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Is bacterial persistence a social trait?

Abstract:

The ability of bacteria to evolve resistance to antibiotics has been much reported in recent years. It is less well-known that within populations of bacteria there are cells which are resistant due to a non-inherited phenotypic switch to a slow-growing state. Although such 'persister' cells are receiving increasing attention, the evolutionary forces involved here have been relatively ignored. Persistence has a direct benefit to cells because it allows survival during catastrophes - a form of ...

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Publication status:
Published
Peer review status:
Peer reviewed
Version:
Publisher's version

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Publisher copy:
10.1371/journal.pone.0000752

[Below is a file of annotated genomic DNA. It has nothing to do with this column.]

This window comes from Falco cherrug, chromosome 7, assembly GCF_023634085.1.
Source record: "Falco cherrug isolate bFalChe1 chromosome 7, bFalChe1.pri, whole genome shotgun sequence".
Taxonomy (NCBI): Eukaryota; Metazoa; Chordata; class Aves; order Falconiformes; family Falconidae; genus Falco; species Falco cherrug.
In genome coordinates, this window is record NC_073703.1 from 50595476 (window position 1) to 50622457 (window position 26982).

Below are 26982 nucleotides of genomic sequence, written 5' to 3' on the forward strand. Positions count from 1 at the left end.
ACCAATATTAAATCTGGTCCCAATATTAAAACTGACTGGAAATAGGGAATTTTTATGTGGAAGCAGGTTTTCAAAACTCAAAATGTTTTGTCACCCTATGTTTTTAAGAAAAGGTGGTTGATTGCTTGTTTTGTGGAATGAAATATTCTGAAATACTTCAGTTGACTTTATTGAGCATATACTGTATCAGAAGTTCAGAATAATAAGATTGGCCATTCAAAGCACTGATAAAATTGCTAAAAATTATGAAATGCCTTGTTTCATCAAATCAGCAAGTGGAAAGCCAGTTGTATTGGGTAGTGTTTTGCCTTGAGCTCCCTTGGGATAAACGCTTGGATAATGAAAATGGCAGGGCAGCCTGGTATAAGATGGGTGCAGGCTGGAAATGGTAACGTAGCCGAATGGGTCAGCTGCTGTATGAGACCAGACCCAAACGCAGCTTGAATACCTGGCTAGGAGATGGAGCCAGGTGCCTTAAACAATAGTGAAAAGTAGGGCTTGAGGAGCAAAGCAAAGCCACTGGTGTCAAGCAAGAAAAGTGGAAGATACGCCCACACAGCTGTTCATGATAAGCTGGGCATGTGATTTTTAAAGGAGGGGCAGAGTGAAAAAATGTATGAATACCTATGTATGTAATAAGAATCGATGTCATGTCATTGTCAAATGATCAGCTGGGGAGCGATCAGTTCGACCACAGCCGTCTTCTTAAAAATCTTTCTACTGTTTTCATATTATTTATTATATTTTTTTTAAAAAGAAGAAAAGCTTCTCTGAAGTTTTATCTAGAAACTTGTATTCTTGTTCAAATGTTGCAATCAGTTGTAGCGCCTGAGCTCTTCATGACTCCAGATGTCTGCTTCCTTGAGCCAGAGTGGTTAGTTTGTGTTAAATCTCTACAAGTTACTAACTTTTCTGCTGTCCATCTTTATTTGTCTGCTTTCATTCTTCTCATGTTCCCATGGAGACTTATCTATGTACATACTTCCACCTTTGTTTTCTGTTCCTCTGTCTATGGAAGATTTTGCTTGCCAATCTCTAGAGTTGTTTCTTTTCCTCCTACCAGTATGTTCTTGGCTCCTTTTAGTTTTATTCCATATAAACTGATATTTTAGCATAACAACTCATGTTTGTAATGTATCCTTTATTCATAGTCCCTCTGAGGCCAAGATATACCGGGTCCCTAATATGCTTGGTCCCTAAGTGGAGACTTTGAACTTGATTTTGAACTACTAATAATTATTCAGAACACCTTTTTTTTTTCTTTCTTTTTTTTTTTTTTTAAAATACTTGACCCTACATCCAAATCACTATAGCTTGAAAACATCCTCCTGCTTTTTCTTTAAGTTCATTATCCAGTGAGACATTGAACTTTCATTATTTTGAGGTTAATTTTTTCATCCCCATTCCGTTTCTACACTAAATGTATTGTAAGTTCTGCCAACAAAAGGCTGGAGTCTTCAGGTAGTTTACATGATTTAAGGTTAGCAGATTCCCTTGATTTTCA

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Institution:
University of Oxford
Oxford college:
St John's College
Role:
Author
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Institution:
University of Edinburgh
Department:
Institute of Evolutionary Biology
Role:
Author
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Institution:
University of Edinburgh
Department:
Institute of Evolutionary Biology
Role:
Author

Contributors

Institution:
University of California at Berkeley, USA
Role:
Editor
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Funding agency for:
Andy Gardner
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Funding agency for:
Stuart A. West
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Funding agency for:
Ashleigh S. Griffin
Publisher:
Public Library of Science Publisher's website
Journal:
PLoS ONE Journal website
Volume:
2
Issue:
8
Pages:
Article: e752
Publication date:
2007-08-05
DOI:
EISSN:
1932 6203
URN:
uuid:af352790-aebc-4b8f-9144-3657ec2fc5c3
Local pid:
ora:2798

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